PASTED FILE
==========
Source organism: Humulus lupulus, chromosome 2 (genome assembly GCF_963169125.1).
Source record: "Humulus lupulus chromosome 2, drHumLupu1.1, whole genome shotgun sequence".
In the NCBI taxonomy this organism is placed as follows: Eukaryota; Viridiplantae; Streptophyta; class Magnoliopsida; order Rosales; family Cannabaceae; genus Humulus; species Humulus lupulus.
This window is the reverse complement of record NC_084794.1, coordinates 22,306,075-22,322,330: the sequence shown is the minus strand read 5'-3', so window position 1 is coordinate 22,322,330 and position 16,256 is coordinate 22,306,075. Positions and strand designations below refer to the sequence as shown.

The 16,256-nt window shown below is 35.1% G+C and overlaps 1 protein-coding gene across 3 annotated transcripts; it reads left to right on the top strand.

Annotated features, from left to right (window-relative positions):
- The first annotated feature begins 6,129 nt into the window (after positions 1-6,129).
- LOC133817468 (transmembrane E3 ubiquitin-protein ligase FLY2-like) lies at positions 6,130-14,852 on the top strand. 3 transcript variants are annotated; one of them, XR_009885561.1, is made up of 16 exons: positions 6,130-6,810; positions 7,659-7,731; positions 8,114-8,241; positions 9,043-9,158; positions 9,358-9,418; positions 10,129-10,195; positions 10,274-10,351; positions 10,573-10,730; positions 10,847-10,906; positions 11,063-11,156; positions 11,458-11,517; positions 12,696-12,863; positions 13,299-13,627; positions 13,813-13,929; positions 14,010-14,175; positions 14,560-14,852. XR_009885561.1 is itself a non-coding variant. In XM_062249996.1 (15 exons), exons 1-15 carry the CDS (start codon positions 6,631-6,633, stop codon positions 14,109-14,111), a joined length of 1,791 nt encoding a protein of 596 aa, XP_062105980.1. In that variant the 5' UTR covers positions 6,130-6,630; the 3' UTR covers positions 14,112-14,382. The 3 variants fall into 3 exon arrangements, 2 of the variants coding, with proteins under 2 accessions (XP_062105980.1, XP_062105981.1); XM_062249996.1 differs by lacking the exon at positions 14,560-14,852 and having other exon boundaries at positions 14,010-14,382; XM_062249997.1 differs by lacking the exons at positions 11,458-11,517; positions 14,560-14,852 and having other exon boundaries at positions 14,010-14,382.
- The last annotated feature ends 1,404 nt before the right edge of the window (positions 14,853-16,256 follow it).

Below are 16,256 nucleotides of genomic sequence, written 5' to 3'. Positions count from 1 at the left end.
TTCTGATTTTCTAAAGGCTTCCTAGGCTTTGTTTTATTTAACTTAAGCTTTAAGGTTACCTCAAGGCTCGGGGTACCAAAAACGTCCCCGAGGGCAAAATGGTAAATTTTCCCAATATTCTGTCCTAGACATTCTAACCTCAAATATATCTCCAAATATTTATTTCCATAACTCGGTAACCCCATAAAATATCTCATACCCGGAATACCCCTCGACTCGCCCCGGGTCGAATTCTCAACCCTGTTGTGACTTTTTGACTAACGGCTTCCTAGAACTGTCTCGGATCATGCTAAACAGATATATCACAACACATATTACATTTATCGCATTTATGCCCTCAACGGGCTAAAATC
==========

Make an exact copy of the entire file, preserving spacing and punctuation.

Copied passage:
Source organism: Humulus lupulus, chromosome 2 (genome assembly GCF_963169125.1).
Source record: "Humulus lupulus chromosome 2, drHumLupu1.1, whole genome shotgun sequence".
In the NCBI taxonomy this organism is placed as follows: Eukaryota; Viridiplantae; Streptophyta; class Magnoliopsida; order Rosales; family Cannabaceae; genus Humulus; species Humulus lupulus.
This window is the reverse complement of record NC_084794.1, coordinates 22,306,075-22,322,330: the sequence shown is the minus strand read 5'-3', so window position 1 is coordinate 22,322,330 and position 16,256 is coordinate 22,306,075. Positions and strand designations below refer to the sequence as shown.

The 16,256-nt window shown below is 35.1% G+C and overlaps 1 protein-coding gene across 3 annotated transcripts; it reads left to right on the top strand.

Annotated features, from left to right (window-relative positions):
- The first annotated feature begins 6,129 nt into the window (after positions 1-6,129).
- LOC133817468 (transmembrane E3 ubiquitin-protein ligase FLY2-like) lies at positions 6,130-14,852 on the top strand. 3 transcript variants are annotated; one of them, XR_009885561.1, is made up of 16 exons: positions 6,130-6,810; positions 7,659-7,731; positions 8,114-8,241; positions 9,043-9,158; positions 9,358-9,418; positions 10,129-10,195; positions 10,274-10,351; positions 10,573-10,730; positions 10,847-10,906; positions 11,063-11,156; positions 11,458-11,517; positions 12,696-12,863; positions 13,299-13,627; positions 13,813-13,929; positions 14,010-14,175; positions 14,560-14,852. XR_009885561.1 is itself a non-coding variant. In XM_062249996.1 (15 exons), exons 1-15 carry the CDS (start codon positions 6,631-6,633, stop codon positions 14,109-14,111), a joined length of 1,791 nt encoding a protein of 596 aa, XP_062105980.1. In that variant the 5' UTR covers positions 6,130-6,630; the 3' UTR covers positions 14,112-14,382. The 3 variants fall into 3 exon arrangements, 2 of the variants coding, with proteins under 2 accessions (XP_062105980.1, XP_062105981.1); XM_062249996.1 differs by lacking the exon at positions 14,560-14,852 and having other exon boundaries at positions 14,010-14,382; XM_062249997.1 differs by lacking the exons at positions 11,458-11,517; positions 14,560-14,852 and having other exon boundaries at positions 14,010-14,382.
- The last annotated feature ends 1,404 nt before the right edge of the window (positions 14,853-16,256 follow it).

Below are 16,256 nucleotides of genomic sequence, written 5' to 3'. Positions count from 1 at the left end.
TTCTGATTTTCTAAAGGCTTCCTAGGCTTTGTTTTATTTAACTTAAGCTTTAAGGTTACCTCAAGGCTCGGGGTACCAAAAACGTCCCCGAGGGCAAAATGGTAAATTTTCCCAATATTCTGTCCTAGACATTCTAACCTCAAATATATCTCCAAATATTTATTTCCATAACTCGGTAACCCCATAAAATATCTCATACCCGGAATACCCCTCGACTCGCCCCGGGTCGAATTCTCAACCCTGTTGTGACTTTTTGACTAACGGCTTCCTAGAACTGTCTCGGATCATGCTAAACAGATATATCACAACACATATTACATTTATCGCATTTATGCCCTCAACGGGCTAAAATC